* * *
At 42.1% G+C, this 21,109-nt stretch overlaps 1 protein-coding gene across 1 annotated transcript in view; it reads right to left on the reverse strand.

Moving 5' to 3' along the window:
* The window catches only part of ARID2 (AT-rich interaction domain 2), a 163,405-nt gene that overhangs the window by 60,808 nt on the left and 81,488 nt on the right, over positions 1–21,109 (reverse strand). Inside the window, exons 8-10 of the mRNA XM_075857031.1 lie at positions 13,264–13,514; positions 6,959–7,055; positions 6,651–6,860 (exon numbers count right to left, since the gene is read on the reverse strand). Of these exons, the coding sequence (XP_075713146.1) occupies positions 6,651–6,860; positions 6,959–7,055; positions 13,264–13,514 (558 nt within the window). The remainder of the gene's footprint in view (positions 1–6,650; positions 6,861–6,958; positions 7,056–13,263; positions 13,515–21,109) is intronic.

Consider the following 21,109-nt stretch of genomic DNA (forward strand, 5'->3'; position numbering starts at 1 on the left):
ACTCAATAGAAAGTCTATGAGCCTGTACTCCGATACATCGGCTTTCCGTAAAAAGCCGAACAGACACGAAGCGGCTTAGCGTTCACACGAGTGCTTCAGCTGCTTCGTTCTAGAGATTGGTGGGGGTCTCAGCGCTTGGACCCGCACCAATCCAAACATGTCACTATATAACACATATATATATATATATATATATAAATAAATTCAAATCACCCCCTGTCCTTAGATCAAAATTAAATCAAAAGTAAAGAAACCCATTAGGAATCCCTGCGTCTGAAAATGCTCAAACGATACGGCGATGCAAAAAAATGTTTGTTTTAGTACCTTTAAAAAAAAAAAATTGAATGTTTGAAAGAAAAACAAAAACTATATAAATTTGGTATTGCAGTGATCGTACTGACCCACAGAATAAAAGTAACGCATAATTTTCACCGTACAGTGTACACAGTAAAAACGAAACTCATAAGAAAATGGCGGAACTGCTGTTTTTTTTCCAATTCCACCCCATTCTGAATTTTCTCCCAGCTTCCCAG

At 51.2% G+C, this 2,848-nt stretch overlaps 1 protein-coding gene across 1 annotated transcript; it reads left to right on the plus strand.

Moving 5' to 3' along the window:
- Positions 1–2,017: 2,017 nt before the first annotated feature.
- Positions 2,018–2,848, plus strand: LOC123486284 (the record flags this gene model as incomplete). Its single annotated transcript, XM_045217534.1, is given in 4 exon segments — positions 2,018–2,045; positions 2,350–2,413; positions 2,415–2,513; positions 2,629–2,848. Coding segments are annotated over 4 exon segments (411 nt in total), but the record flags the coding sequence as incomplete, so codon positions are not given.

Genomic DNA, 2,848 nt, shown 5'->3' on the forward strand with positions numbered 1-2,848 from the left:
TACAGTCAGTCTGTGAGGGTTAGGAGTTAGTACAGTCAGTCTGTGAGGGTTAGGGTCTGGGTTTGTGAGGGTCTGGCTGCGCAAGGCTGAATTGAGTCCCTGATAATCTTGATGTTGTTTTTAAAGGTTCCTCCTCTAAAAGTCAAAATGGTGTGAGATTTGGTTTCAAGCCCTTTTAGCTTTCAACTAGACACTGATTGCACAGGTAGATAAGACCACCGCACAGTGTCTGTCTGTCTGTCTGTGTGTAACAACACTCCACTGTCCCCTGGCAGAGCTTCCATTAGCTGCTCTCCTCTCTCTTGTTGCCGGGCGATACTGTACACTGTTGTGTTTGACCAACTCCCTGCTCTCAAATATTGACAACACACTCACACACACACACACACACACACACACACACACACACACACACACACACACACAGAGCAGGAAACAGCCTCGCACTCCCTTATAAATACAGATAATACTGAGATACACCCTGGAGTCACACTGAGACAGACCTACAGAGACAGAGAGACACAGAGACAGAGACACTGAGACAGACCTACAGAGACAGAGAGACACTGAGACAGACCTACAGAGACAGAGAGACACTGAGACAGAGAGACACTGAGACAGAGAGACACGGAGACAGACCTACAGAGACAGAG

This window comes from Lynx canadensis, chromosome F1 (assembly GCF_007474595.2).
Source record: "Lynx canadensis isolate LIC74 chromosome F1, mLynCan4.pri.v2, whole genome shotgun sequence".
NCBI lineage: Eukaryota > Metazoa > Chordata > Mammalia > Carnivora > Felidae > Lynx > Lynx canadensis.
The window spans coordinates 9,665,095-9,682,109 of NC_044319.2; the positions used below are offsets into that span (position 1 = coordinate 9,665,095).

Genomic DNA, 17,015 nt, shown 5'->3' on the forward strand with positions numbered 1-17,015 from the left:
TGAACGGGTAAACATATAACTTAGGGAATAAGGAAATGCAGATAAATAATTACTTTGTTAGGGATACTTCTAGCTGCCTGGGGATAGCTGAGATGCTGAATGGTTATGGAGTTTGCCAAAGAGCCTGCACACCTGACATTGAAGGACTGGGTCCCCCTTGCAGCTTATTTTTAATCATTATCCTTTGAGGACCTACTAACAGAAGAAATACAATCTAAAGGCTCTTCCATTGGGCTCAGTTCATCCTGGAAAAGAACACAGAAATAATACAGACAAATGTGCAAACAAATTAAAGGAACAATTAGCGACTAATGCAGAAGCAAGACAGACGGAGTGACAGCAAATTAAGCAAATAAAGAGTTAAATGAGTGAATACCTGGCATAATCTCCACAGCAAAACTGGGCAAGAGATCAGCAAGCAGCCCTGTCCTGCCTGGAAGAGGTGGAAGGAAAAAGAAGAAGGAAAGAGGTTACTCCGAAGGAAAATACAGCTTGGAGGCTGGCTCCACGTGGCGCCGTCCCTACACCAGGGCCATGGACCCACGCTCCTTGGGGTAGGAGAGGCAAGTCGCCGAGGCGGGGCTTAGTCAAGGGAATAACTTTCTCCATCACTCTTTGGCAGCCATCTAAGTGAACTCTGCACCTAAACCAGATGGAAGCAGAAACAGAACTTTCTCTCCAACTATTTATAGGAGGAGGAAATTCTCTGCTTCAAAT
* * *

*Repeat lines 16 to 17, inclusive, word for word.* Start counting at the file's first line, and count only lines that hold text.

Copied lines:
Genomic DNA, 17,015 nt, shown 5'->3' on the forward strand with positions numbered 1-17,015 from the left:
TGAACGGGTAAACATATAACTTAGGGAATAAGGAAATGCAGATAAATAATTACTTTGTTAGGGATACTTCTAGCTGCCTGGGGATAGCTGAGATGCTGAATGGTTATGGAGTTTGCCAAAGAGCCTGCACACCTGACATTGAAGGACTGGGTCCCCCTTGCAGCTTATTTTTAATCATTATCCTTTGAGGACCTACTAACAGAAGAAATACAATCTAAAGGCTCTTCCATTGGGCTCAGTTCATCCTGGAAAAGAACACAGAAATAATACAGACAAATGTGCAAACAAATTAAAGGAACAATTAGCGACTAATGCAGAAGCAAGACAGACGGAGTGACAGCAAATTAAGCAAATAAAGAGTTAAATGAGTGAATACCTGGCATAATCTCCACAGCAAAACTGGGCAAGAGATCAGCAAGCAGCCCTGTCCTGCCTGGAAGAGGTGGAAGGAAAAAGAAGAAGGAAAGAGGTTACTCCGAAGGAAAATACAGCTTGGAGGCTGGCTCCACGTGGCGCCGTCCCTACACCAGGGCCATGGACCCACGCTCCTTGGGGTAGGAGAGGCAAGTCGCCGAGGCGGGGCTTAGTCAAGGGAATAACTTTCTCCATCACTCTTTGGCAGCCATCTAAGTGAACTCTGCACCTAAACCAGATGGAAGCAGAAACAGAACTTTCTCTCCAACTATTTATAGGAGGAGGAAATTCTCTGCTTCAAAT